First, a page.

What is a Modern Elopement?

March 17, 2020

Photo by: Wayne La


If you look up the definition of “elope” in the Merriam-Webster dictionary, you’ll find a plethora of meanings making it quite clear how polarizing the word has become, and how it has transformed and evolved with the passage of time and even personal preference.

Photo by: Matt Theilen, California, United States


To some degree, it seems that the word “elope” has become shorthand for “small destination wedding” (Merriam-Webster), a trend that has become rather popular these days. But how might a word that originally meant something to the effect of running away to get married (usually without parental consent) have transformed so much?

Perhaps the modern shift lies somewhere in the sentiment of “slipping away” undetected. After all, what could be more intimate than spending your wedding day with your other half, the person who made you want to get married in the first place? It seems that this idea of running away to get married unseen has metamorphosized into the more intimate concept we have of elopement today, as a private getaway for two people to spend their special day together far away from any other concerns in a place they find suits them both perfectly.


The Merriam-Webster dictionary has also made reference to elopement as a “wedding that is not financially insane.” Where some people might be in favor of a large, extravagant wedding, for others on a tighter budget, it makes much more sense to marry quietly and instead put their money towards starting their lives together.

Photo by: Leonard Walpot, Utrecht, Netherlands

It’s no secret that weddings cost more than ever, and so it also doesn’t seem ridiculous to think that a couple would prefer not to spend all their savings on something that will be a one-day event. While some may revel in saving wedding gowns, boutonnieres, bouquets, and other trinkets of the day, other couples may see financial insanity in spending money on items they will only use one time, preferring instead, perhaps, to simply commemorate the day with photographs they can look back through forever.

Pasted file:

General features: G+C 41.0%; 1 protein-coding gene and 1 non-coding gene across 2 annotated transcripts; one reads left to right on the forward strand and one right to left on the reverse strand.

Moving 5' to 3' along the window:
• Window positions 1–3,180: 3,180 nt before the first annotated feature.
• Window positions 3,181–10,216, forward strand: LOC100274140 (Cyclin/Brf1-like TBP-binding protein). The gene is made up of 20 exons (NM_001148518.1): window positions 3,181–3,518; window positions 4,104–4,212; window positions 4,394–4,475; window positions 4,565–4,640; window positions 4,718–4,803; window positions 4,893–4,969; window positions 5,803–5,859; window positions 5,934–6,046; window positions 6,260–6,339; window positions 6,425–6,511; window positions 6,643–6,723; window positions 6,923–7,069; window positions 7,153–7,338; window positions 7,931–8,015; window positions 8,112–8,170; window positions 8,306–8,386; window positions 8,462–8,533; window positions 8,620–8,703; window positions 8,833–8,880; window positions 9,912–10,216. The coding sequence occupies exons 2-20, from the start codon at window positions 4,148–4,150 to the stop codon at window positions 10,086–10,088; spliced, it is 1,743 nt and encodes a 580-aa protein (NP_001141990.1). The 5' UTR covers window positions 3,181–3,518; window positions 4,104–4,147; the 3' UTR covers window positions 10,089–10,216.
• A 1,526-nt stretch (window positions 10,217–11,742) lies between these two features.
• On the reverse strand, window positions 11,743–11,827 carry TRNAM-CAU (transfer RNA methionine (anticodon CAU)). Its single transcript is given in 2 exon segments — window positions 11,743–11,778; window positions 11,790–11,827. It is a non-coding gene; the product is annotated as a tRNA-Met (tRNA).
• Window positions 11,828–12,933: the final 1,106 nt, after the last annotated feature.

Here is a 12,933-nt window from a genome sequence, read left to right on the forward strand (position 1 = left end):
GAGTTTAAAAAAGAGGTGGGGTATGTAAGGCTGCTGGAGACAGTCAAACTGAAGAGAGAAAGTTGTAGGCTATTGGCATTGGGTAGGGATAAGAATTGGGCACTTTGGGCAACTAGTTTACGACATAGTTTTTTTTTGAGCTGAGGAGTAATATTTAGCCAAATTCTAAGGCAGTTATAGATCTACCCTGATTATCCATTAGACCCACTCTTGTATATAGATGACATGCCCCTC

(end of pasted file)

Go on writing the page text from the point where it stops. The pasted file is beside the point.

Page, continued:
One major concern when planning a wedding is, of course, the invitations. Maybe there are some family and friends you’d like to invite, but not others. But won’t Aunt Martha be offended if you invite her sister but not her? Or maybe your mother is insisting that you must invite all of your cousins, and that you certainly can’t invite none of them or, worse, just some of them?

Photo by: Lauren Lindley, California, United States

Elopement also seems to have allowed couples “to not invite all the people we would rather not invite” (Merriam-Webster). Yet another new definition of the word, elopement has evolved into a concept of privacy and peace from any potential drama which may arise between warring family members, or could simply even save the couple from those awkward encounters with invitees they don’t actually know very well.

All in all, while couples may not necessarily be running away in secret anymore, the concept of elopement seems to hold great importance, especially for those who wish to have a day away from it all, including financial concerns or any other distractions, so that they can focus solely on themselves and their moment together on this singular day.